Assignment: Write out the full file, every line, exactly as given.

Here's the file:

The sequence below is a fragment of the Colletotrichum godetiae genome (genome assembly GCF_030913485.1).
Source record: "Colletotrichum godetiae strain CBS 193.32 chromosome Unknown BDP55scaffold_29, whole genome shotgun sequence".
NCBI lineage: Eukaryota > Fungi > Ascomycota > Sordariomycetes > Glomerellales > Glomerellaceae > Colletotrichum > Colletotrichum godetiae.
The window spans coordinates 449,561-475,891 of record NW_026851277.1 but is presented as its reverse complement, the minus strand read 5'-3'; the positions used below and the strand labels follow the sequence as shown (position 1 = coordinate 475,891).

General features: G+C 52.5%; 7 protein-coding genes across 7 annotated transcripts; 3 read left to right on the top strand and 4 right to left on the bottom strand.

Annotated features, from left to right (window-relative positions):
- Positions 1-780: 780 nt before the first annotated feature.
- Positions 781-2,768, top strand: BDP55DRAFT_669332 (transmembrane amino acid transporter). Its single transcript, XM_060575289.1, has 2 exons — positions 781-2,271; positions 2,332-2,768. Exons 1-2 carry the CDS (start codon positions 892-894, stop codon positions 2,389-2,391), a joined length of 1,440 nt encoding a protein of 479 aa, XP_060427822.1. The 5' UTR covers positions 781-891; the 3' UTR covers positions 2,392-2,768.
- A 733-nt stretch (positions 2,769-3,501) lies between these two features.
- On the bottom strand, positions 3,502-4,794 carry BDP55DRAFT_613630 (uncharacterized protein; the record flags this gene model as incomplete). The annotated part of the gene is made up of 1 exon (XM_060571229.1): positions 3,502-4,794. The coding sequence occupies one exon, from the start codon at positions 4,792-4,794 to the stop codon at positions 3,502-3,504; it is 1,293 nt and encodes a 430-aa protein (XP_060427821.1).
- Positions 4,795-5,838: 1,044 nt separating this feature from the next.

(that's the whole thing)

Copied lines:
The sequence below is a fragment of the Colletotrichum godetiae genome (genome assembly GCF_030913485.1).
Source record: "Colletotrichum godetiae strain CBS 193.32 chromosome Unknown BDP55scaffold_29, whole genome shotgun sequence".
NCBI lineage: Eukaryota > Fungi > Ascomycota > Sordariomycetes > Glomerellales > Glomerellaceae > Colletotrichum > Colletotrichum godetiae.
The window spans coordinates 449,561-475,891 of record NW_026851277.1 but is presented as its reverse complement, the minus strand read 5'-3'; the positions used below and the strand labels follow the sequence as shown (position 1 = coordinate 475,891).

General features: G+C 52.5%; 7 protein-coding genes across 7 annotated transcripts; 3 read left to right on the top strand and 4 right to left on the bottom strand.

Annotated features, from left to right (window-relative positions):
- Positions 1-780: 780 nt before the first annotated feature.
- Positions 781-2,768, top strand: BDP55DRAFT_669332 (transmembrane amino acid transporter). Its single transcript, XM_060575289.1, has 2 exons — positions 781-2,271; positions 2,332-2,768. Exons 1-2 carry the CDS (start codon positions 892-894, stop codon positions 2,389-2,391), a joined length of 1,440 nt encoding a protein of 479 aa, XP_060427822.1. The 5' UTR covers positions 781-891; the 3' UTR covers positions 2,392-2,768.
- A 733-nt stretch (positions 2,769-3,501) lies between these two features.
- On the bottom strand, positions 3,502-4,794 carry BDP55DRAFT_613630 (uncharacterized protein; the record flags this gene model as incomplete). The annotated part of the gene is made up of 1 exon (XM_060571229.1): positions 3,502-4,794. The coding sequence occupies one exon, from the start codon at positions 4,792-4,794 to the stop codon at positions 3,502-3,504; it is 1,293 nt and encodes a 430-aa protein (XP_060427821.1).
- Positions 4,795-5,838: 1,044 nt separating this feature from the next.